— Non-Contractual Legal Obligations. Organizations also face legal risk outside of their merchant agreements, including regulatory actions, issuing bank lawsuits and and consumer class action lawsuits.  In addition, a payment card breach can trigger breach notice laws and may amount to violations of other data security and privacy regulations such as GLB, HIPAA, State security laws and international laws.  Again, in developing an incident response plan the true consequences of the breach must be taken into account and planned for.  Since a payment card breach may trigger overlapping legal obligations incident reponse should take that into account (especially with respect to breach notice laws).
— PCI Compliance Positions — Anticipate Compliance/”Reasonable Security” Arguments

As discussed in more detail below, one of the key factors in determining whether a merchant will ultimately be liable or fined/penalized for a payment card security breach is their PCI compliance status at the time of the breach.  Some merchants may have made some interpretative judgment calls on specific PCI controls.  Others may have initiated compensating controls to address certain sections of PCI that they could not strictly comply with.  If such is the case, the lawyers and security professionals of such organizations must clearly understand how they reached their decisions, and anticipate what it will take to justify and defend those positions in a post-security incident environment which may include lawsuits, regulatory actions and allegations of breach of contract.  The organization may consider utilizing attorney-client privilege (to the extent applicable) to shield their legal positions on whether the organization has established “reasonable security” (with PCI being one of the key factors in that analysis).  In the event of a breach and/or lawsuit or regulatory action, the organization will be prepared to argue and establish its compliance with PCI.  This preparation is especially important for organizations that may have had turn-over in their security department — when security pros fail to document their rationale the institution can lose crucial knowledge needed to defend itself from accusations of PCI non-compliance at the time of a security breach.
— Electronic Evidence Preservation

Moldes does a good job explaining the necessary task of inventorying cardholder data and those parts of the network environment storing, transmitting and processing cardholder data.  From a legal standpoint, organizations should also determine the information it will need to support a payment card breach incident in terms of electronic discovery and electronic evidence.  For example, throughout the paper Moldes references various types of logs used in different contexts.  These logs obviously may have evidentiary value.   A merchant’s legal team needs to identify the information it will need to both help establish the cause of security breach, PCI compliance (e.g. evidence that the merchant is not in breach of it merchant agreement), the existence of reasonable security and due diligence, and other relevant defenses against potential lawsuits.  In addition to identification, the merchant’s IT team, security pros and lawyers should develop a plan and implement the necessary infrastructure to allow for the safe preservation and extraction of potential evidence in the midst of a security breach.  All of this should be documented in the merchant’s incident response plan.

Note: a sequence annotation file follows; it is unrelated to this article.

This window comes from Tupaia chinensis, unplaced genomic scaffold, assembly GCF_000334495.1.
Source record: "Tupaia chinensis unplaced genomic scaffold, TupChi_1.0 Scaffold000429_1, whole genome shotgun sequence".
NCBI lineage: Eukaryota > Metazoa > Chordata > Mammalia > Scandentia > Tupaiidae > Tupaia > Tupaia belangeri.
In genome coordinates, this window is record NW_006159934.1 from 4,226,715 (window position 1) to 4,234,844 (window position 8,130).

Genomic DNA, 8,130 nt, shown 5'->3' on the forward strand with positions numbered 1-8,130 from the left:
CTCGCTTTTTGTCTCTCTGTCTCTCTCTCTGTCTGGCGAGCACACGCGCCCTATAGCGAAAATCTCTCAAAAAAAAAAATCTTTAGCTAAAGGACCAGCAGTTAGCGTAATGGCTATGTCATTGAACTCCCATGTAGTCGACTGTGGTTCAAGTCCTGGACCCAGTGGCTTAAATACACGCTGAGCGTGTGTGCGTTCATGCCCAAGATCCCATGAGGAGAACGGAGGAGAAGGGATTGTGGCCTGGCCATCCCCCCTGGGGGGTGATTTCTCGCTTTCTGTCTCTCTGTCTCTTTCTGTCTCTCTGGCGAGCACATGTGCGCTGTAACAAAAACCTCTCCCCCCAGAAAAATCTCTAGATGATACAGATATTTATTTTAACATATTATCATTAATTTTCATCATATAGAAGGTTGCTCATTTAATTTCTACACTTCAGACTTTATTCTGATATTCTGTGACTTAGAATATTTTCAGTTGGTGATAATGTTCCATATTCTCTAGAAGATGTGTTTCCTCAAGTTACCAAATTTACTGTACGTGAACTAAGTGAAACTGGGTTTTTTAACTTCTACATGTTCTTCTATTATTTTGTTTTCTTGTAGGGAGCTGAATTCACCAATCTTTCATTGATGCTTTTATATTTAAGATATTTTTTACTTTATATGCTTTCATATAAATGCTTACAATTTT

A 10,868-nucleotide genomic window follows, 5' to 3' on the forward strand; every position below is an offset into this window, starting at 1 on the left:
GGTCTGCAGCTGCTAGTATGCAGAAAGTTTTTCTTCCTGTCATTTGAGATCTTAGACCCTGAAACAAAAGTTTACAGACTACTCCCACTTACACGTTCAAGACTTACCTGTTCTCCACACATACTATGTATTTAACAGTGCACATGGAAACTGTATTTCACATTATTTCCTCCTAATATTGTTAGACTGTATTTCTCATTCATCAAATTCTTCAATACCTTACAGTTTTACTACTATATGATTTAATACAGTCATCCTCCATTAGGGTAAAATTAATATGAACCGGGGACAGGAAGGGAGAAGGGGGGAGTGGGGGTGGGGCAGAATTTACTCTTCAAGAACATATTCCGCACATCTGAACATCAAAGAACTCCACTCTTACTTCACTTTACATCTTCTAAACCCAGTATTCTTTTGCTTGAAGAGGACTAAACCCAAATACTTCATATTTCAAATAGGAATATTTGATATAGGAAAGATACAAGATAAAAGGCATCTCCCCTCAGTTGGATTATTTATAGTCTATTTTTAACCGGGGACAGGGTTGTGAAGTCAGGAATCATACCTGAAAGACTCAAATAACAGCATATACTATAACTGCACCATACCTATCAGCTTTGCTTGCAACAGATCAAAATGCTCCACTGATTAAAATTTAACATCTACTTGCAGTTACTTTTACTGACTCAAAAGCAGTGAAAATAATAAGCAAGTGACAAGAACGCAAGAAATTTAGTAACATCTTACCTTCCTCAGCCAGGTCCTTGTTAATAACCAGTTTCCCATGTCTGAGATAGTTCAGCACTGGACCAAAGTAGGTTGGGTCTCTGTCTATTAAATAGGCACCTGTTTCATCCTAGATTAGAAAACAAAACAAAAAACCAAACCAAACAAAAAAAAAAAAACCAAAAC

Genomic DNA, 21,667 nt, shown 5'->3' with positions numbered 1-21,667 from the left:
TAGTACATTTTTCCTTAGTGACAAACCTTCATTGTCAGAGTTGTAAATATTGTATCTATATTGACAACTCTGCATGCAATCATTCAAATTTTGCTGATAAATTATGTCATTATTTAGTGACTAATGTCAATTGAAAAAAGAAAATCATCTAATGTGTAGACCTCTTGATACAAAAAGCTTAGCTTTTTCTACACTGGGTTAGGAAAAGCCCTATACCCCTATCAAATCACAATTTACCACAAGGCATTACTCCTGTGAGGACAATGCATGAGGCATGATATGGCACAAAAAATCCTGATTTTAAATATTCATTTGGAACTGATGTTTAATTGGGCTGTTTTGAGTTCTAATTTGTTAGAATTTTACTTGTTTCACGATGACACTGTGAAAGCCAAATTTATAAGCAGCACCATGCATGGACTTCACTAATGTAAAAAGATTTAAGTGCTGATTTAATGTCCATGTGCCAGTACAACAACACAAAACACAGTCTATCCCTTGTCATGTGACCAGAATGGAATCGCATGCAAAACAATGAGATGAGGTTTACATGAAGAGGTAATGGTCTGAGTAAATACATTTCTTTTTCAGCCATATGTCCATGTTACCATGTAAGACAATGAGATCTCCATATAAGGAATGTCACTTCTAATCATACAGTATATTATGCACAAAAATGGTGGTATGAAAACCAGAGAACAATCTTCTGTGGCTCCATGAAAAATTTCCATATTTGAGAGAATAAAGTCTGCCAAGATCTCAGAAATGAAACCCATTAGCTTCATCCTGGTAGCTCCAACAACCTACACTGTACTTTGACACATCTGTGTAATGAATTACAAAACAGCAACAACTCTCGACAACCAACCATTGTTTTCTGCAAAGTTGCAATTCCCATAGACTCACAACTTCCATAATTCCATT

(2)  Identification and Containment

— Attorney-Client Privilege/ Work Product Privilege and Communication Strategy. As part of a merchant’s incident response plan, upon the discovery of a payment card security breach or even the suspicion of a payment card security breach (and these events can be defined in a more granular fashion in the incident response plan), the company’s internal legal counsel should be contacted immediately.   In addition, all communications, except those necessary to mitigate harm or contain the breach should be halted until general counsel establishes (or decides not to establish) the breach as a potential legal matter and implement a communication plan.  To further the matter as a legal issue, organizations may retain outside counsel who also may work to establish a communication protocol concerning the incident.